In the 1980s, the ACLU filed suit to challenge the Arkansas 1981 creationism statute, which required the teaching in public schools of the biblical account of creation as a scientific alternative to evolution. The law was declared unconstitutional by a Federal District Court.
In 1982, the ACLU became involved in a case involving the distribution of child pornography (New York v. Ferber). In an amicus brief, the ACLU argued that the law in question "has criminalized the dissemination, sale or display of constitutionally protected non-obscene materials which portray juveniles in sexually related roles," while arguing that child pornography deemed obscene under the Miller test deserved no constitutional protection and could be banned.
During the 2004 trial regarding allegations of Rush Limbaugh's drug abuse, the ACLU argued that his privacy should not have been compromised by allowing law enforcement examination of his medical records.
In January 2006, the ACLU filed a lawsuit, ACLU v. NSA, in a federal district court in Michigan, challenging government spying in the NSA warrantless surveillance controversy. On August 17, 2006, that court ruled that the warrantless wiretapping program is unconstitutional and ordered it ended immediately. However, the order is stayed pending an appeal. The Bush administration did suspend the program while the appeal was being heard. In February 2008, the US Supreme Court "turned down an appeal from the [ACLU] to let it pursue a lawsuit against the program that began shortly after the Sept. 11 terror attacks."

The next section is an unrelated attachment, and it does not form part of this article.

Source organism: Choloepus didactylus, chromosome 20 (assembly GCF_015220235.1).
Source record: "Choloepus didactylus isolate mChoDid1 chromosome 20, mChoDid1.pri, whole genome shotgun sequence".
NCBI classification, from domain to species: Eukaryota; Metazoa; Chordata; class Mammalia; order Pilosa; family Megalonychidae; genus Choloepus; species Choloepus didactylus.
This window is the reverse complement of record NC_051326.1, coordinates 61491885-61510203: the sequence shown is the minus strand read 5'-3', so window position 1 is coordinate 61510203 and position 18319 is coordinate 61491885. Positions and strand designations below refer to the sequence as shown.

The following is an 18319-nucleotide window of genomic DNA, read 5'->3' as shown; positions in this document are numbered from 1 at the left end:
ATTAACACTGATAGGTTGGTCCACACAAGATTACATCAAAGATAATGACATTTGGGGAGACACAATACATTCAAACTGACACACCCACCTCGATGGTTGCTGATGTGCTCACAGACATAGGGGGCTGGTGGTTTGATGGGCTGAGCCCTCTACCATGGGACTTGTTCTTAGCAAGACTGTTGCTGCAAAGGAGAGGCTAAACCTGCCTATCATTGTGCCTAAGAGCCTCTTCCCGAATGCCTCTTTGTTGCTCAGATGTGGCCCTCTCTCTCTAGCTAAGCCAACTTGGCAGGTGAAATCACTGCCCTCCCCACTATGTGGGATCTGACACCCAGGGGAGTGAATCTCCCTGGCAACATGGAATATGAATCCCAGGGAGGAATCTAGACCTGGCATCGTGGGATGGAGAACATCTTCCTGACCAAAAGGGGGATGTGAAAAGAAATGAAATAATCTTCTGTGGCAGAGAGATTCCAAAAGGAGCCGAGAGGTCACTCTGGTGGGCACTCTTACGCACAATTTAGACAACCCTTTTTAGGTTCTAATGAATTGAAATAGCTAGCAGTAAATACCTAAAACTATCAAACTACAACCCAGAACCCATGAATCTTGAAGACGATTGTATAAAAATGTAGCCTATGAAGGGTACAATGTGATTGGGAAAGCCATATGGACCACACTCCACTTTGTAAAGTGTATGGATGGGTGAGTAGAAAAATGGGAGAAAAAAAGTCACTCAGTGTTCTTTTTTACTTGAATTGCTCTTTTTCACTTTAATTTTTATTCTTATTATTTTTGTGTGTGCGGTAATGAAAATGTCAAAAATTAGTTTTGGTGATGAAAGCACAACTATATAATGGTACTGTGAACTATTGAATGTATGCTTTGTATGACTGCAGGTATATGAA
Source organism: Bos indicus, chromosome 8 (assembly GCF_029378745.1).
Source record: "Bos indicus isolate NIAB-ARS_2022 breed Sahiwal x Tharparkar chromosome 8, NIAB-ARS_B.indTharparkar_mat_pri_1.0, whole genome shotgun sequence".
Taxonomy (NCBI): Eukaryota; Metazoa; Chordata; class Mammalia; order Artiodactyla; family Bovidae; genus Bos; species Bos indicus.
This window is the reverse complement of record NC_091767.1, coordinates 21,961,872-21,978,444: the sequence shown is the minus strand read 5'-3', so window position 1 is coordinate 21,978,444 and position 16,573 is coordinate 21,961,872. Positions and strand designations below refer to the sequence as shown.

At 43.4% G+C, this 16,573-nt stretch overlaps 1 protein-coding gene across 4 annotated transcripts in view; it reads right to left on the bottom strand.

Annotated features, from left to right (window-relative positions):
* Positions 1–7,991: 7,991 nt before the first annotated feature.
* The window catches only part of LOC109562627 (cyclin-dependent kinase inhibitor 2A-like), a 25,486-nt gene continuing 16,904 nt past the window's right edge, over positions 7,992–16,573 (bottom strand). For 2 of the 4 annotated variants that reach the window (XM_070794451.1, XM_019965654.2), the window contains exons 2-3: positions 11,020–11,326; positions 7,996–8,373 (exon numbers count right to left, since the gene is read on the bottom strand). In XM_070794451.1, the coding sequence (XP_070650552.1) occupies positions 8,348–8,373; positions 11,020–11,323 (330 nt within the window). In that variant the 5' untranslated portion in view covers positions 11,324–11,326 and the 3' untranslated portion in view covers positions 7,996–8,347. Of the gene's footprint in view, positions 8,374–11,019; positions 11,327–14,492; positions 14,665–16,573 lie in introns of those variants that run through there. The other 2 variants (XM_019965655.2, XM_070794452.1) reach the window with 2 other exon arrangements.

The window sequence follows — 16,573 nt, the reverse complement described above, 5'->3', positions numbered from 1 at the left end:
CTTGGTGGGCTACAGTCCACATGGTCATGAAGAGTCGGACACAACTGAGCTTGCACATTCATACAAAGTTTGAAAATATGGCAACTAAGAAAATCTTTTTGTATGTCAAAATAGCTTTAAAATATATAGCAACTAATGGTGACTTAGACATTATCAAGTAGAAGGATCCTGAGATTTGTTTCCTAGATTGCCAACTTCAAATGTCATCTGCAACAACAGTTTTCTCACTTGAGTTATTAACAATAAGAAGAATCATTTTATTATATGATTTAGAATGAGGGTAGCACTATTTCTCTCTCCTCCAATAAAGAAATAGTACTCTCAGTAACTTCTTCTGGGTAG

The ACLU and other organizations also filed separate lawsuits around the country against telecommunications companies. The ACLU filed a lawsuit in Illinois (Terkel v. AT&T) which was dismissed because of the State Secrets Privilege and two others in California requesting injunctions against AT&T and Verizon. On August 10, 2006, the lawsuits against the telecommunications companies were transferred to a federal judge in San Francisco.
After the town of Hazleton, Pennsylvania passed an ordinance to punish landlords who rented to illegal immigrants and businesses who hired illegal immigrants, the ACLU and Puerto Rican Legal Defense and Education Fund sued Hazleton, saying the ordinance was unconstitutional. On July 26, 2007, a federal court agreed and struck down the Hazleton ordinance. Hazleton's mayor has promised to appeal the decision.
After the City of Indianapolis, Indiana began cracking down on when, where and how homeless persons can solicit donations, the ACLU sued Indianapolis, claiming the city's police unconstitutionally forced homeless persons to produce identification without probable cause.